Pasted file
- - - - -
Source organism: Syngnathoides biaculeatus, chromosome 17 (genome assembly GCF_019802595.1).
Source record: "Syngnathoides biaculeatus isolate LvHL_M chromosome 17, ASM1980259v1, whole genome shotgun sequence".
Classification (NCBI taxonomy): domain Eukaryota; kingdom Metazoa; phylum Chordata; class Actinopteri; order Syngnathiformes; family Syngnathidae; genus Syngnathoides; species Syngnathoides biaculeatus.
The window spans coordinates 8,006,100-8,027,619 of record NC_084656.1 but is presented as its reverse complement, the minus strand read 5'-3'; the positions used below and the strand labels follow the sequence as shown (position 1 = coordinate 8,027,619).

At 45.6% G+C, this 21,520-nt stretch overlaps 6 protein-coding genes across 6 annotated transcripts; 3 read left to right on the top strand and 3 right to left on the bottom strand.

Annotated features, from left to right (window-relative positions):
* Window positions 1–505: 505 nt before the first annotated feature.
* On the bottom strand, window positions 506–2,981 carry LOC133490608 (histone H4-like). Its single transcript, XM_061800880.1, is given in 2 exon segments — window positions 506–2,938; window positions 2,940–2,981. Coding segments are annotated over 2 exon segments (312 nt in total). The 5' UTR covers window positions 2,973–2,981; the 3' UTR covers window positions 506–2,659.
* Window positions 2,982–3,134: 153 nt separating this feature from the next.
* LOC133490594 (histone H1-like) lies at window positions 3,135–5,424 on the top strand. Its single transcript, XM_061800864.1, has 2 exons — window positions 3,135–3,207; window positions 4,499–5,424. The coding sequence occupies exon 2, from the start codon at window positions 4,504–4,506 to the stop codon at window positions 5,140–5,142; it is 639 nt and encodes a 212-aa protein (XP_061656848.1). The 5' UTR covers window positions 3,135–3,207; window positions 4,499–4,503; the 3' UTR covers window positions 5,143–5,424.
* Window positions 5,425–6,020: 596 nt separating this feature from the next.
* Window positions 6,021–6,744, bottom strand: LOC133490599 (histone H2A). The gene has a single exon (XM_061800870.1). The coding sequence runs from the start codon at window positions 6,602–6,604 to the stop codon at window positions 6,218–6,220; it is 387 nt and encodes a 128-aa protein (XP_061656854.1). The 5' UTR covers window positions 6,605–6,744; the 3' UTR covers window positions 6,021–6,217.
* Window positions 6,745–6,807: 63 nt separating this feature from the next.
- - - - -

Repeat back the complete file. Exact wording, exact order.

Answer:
Source organism: Syngnathoides biaculeatus, chromosome 17 (genome assembly GCF_019802595.1).
Source record: "Syngnathoides biaculeatus isolate LvHL_M chromosome 17, ASM1980259v1, whole genome shotgun sequence".
Classification (NCBI taxonomy): domain Eukaryota; kingdom Metazoa; phylum Chordata; class Actinopteri; order Syngnathiformes; family Syngnathidae; genus Syngnathoides; species Syngnathoides biaculeatus.
The window spans coordinates 8,006,100-8,027,619 of record NC_084656.1 but is presented as its reverse complement, the minus strand read 5'-3'; the positions used below and the strand labels follow the sequence as shown (position 1 = coordinate 8,027,619).

At 45.6% G+C, this 21,520-nt stretch overlaps 6 protein-coding genes across 6 annotated transcripts; 3 read left to right on the top strand and 3 right to left on the bottom strand.

Annotated features, from left to right (window-relative positions):
* Window positions 1–505: 505 nt before the first annotated feature.
* On the bottom strand, window positions 506–2,981 carry LOC133490608 (histone H4-like). Its single transcript, XM_061800880.1, is given in 2 exon segments — window positions 506–2,938; window positions 2,940–2,981. Coding segments are annotated over 2 exon segments (312 nt in total). The 5' UTR covers window positions 2,973–2,981; the 3' UTR covers window positions 506–2,659.
* Window positions 2,982–3,134: 153 nt separating this feature from the next.
* LOC133490594 (histone H1-like) lies at window positions 3,135–5,424 on the top strand. Its single transcript, XM_061800864.1, has 2 exons — window positions 3,135–3,207; window positions 4,499–5,424. The coding sequence occupies exon 2, from the start codon at window positions 4,504–4,506 to the stop codon at window positions 5,140–5,142; it is 639 nt and encodes a 212-aa protein (XP_061656848.1). The 5' UTR covers window positions 3,135–3,207; window positions 4,499–4,503; the 3' UTR covers window positions 5,143–5,424.
* Window positions 5,425–6,020: 596 nt separating this feature from the next.
* Window positions 6,021–6,744, bottom strand: LOC133490599 (histone H2A). The gene has a single exon (XM_061800870.1). The coding sequence runs from the start codon at window positions 6,602–6,604 to the stop codon at window positions 6,218–6,220; it is 387 nt and encodes a 128-aa protein (XP_061656854.1). The 5' UTR covers window positions 6,605–6,744; the 3' UTR covers window positions 6,021–6,217.
* Window positions 6,745–6,807: 63 nt separating this feature from the next.